Abstract 13386: Do Bisphosphonates Slow the Progression of Aortic Stenosis?
Background: Valvular calcification is associated with the development and progression of aortic stenosis (AS). Given the impact of bisphosphonates on calcification, we studied the role of these drugs on the progression of AS.
Methods: Female patients over the age of 60 with aortic valve area (AVA) between 1.0–2.0 cm2 were identified and studied retrospectively. Only those who had follow up echocardiograms were included. Baseline demographics, echocardiography, laboratory and medication data were collected. Primary outcomes were the change in AVA and Valvular gradients (peak/mean) over time. Freedom from aortic valve replacement (AVR) was studied as a secondary outcome. Propensity matching method was applied for the probability of use of bisphosphonates.
Results: Study included 842 patients (mean age of 76 ± 8 years) with a follow up of 5.1 ± 2.4 years. Of these patients, 323 (38%) were on bisphosphonates. Mean EF at baseline was 57 ± 10% with a mean AVA of 1.3± 0.3 cm2 with peak and mean gradients of 29 ± 11 and 16 ± 7 mmHg, respectively (Table 1). Propensity matching was successfully performed for 468 patients. On follow up, there were no differences in progression of AS based on change in AVA or peak/mean gradients. There was a trend towards freedom from AVR in the bisphosphonates group especially after longer treatment (p=0.07) (Figure 1).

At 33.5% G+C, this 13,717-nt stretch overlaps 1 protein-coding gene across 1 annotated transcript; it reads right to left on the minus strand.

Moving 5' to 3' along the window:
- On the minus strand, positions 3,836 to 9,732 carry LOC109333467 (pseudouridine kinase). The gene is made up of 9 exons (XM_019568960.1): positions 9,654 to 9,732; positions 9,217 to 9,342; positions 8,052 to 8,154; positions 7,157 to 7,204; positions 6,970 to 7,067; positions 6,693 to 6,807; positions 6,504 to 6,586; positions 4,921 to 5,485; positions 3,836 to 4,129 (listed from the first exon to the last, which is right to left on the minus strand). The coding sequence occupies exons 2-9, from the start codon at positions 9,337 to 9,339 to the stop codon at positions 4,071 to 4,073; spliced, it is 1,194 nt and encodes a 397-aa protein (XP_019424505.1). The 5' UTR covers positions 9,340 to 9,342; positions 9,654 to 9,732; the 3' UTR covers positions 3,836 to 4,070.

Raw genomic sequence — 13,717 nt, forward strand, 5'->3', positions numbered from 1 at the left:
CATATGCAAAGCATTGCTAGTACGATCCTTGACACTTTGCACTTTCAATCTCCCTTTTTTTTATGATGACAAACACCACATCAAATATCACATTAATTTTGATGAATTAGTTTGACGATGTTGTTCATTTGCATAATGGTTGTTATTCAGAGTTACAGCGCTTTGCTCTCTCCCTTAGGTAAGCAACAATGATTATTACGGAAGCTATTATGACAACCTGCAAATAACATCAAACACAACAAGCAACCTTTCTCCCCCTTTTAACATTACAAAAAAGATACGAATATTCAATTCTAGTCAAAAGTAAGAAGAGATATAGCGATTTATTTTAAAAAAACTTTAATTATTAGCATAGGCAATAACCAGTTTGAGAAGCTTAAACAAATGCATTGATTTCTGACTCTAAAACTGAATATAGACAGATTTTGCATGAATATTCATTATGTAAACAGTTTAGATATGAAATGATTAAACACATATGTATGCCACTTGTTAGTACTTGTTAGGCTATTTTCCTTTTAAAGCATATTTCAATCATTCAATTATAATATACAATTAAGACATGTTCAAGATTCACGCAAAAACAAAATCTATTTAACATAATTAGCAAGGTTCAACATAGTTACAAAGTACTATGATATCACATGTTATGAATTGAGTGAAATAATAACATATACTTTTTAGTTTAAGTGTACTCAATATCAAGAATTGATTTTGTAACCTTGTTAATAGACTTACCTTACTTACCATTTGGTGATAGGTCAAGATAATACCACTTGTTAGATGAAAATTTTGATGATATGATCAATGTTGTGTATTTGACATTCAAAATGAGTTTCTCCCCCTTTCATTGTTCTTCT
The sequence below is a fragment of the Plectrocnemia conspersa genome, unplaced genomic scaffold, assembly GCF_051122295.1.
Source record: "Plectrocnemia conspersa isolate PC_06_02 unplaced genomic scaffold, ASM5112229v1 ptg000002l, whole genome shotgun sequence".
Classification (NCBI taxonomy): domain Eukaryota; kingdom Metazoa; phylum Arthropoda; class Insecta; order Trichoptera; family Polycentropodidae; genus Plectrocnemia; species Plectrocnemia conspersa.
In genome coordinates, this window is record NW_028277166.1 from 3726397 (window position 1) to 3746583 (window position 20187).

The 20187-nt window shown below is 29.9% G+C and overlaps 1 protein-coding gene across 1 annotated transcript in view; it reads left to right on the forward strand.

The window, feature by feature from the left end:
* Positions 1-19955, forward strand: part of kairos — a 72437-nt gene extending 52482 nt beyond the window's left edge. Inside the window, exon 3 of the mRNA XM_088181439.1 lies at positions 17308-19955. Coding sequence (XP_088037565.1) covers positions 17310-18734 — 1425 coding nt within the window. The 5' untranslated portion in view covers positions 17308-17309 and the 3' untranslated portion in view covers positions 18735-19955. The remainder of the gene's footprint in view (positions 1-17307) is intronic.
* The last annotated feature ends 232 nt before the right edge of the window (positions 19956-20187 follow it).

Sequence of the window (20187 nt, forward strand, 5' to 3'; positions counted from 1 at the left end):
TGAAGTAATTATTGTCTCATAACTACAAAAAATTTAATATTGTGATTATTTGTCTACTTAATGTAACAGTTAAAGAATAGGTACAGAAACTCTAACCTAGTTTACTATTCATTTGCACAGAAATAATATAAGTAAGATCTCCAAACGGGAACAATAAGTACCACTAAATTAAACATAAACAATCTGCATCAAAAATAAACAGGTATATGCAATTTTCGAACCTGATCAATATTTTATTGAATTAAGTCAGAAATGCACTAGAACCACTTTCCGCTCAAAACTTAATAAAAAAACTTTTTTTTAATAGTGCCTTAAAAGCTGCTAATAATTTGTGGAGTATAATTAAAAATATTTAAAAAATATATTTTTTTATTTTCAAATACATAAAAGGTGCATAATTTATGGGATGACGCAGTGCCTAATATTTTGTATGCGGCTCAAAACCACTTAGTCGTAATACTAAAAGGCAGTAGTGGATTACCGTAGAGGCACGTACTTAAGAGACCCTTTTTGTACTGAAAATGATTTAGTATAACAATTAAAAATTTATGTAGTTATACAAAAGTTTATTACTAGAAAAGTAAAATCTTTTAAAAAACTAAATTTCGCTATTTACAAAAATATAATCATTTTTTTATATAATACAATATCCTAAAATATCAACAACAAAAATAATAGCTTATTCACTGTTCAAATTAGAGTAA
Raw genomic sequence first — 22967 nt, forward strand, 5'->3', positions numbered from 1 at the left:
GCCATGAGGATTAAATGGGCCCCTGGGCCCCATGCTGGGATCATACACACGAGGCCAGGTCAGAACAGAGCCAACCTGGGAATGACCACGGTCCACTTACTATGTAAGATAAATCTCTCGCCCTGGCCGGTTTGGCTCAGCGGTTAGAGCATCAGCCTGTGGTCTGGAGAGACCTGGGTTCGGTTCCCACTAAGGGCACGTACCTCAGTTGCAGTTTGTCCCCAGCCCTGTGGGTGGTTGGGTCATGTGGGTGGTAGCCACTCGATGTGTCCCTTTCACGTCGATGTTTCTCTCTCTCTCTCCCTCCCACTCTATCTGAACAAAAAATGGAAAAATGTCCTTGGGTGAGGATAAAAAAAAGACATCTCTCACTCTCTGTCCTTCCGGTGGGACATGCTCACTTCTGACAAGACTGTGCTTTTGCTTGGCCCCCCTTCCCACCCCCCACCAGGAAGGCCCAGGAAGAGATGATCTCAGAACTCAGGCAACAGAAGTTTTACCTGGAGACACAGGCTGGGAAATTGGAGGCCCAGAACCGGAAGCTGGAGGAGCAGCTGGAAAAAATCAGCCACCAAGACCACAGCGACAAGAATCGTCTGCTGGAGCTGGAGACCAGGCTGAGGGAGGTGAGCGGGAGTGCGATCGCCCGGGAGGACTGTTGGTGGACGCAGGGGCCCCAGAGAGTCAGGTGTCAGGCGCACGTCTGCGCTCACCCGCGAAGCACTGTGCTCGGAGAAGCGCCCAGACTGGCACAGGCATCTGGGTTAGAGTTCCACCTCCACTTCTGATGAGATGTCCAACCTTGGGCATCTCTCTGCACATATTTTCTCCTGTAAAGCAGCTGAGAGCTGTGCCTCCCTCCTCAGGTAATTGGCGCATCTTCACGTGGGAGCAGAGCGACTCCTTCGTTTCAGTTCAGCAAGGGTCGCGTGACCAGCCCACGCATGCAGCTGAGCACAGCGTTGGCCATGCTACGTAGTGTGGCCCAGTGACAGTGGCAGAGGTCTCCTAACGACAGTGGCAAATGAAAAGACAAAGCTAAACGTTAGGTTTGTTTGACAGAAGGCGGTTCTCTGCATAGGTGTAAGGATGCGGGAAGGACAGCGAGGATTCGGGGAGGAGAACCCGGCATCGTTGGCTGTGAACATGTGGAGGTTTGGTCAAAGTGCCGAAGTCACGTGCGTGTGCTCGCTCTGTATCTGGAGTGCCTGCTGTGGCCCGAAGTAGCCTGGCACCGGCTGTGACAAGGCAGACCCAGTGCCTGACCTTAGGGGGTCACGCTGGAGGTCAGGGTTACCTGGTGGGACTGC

Conclusions: Bisphophonates do not seem to have a significant impact on the hemodynamic progression of AS; however a trend for lower likelihood of progressing to AVR is seen over a long time period. Long-term follow-up of patients may be required to determine treatment effect in AS progression studies given the pathophysiology of the disease.
- © 2010 by American Heart Association, Inc.